As I begin the research and writing on my next book (Title TBD), I am struck by how much research is required in order to do justice to the topic (to be announced at a later date).
My first book, Take Root Bear Fruit, involved a modicum of inquiry into commentaries and tomes of theology, but I was largely writing from heart and mind things that had been simmering for some time. Perhaps that is the way of many first books. Certainly I felt that I was writing for myself even as I wrote to influence and persuade others.
Writing for a blog is a whole ‘nother thing. In blog writing, you are trying to be succinct. There’s a rule of thumb of “500 words or less” (I fail often). But in pursuing concision, I often am constrained from fully developing and defending a line of thought.
I recently found this meme created by Presbyterian pastor and author Dennis Bills. It literally made me LOL. Even in its humor, it pulls me away from the tendency to be pithy (and lazy) and pushes me to delving into the depths of the topic at hand.
Yes, this new work is not meant to be overly scholastic. But that doesn’t mean it shouldn’t be scholarly. I may be writing for the layperson, but my passion for church people is that they engage their Bibles with their minds. This will necessarily involve some academic pursuit into deeper waters.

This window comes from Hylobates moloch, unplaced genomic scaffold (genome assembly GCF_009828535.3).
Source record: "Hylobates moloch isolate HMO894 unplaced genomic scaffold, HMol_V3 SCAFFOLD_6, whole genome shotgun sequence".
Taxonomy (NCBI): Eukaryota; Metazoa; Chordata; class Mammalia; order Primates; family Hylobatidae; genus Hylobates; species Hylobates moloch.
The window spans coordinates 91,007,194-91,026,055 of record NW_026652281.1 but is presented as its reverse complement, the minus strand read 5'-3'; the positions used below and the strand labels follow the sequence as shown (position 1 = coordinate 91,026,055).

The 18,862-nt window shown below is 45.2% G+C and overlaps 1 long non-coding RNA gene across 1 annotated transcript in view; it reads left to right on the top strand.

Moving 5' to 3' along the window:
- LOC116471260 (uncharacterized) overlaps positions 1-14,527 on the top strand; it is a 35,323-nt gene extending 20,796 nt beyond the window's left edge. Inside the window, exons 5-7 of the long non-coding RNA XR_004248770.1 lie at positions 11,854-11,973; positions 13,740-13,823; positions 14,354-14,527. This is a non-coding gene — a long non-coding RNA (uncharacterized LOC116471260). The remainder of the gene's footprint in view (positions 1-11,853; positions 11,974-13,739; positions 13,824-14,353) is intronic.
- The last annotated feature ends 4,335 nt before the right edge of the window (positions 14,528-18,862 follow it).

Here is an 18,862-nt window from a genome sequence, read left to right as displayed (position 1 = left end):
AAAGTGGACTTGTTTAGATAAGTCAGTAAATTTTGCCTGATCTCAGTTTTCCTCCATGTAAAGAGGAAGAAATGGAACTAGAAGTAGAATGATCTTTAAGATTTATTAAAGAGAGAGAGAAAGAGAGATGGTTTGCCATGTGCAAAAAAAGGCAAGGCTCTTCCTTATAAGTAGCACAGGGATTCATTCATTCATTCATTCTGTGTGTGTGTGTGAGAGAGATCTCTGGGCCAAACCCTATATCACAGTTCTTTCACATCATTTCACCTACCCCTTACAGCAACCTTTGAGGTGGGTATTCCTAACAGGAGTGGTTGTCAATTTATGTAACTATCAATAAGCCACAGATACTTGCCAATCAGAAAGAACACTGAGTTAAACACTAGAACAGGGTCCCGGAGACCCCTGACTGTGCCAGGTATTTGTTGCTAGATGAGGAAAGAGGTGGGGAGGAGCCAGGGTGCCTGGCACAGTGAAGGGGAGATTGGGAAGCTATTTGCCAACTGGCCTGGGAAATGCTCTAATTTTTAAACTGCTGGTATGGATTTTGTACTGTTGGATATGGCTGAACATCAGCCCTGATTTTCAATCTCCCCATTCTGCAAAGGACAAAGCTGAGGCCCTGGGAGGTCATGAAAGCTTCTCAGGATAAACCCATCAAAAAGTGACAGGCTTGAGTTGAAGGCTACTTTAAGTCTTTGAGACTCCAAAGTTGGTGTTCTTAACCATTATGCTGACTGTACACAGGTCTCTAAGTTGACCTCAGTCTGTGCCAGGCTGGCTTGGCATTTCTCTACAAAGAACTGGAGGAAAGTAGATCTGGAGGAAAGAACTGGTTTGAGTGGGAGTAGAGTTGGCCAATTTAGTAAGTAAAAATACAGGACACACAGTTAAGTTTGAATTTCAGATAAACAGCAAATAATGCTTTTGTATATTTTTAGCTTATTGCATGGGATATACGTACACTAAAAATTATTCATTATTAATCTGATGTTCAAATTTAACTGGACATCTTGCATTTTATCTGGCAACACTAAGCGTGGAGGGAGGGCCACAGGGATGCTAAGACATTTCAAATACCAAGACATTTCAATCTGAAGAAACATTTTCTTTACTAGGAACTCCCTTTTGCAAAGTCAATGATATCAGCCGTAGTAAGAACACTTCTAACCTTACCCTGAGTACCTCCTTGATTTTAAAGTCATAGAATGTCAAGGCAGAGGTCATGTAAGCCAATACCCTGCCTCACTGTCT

So, where before, I may have finished a paragraph ready to move on to another sub-heading, I now find myself realizing that I just opened a can of worms, and I need to explain it more fully. Back to research. I don’t want to short-change my explanation.
Far too much writing in the Christian market today is aimed at the lowest common denominator. It moves too quickly from doctrinal content (if any) to life lessons and morality instruction. If it quotes Scripture at all, it does so in a proof-text fashion with no systematic instruction. Lord willing, I will not do that.
May I not be academically lazy in my writing in the name of “writing for the layperson.”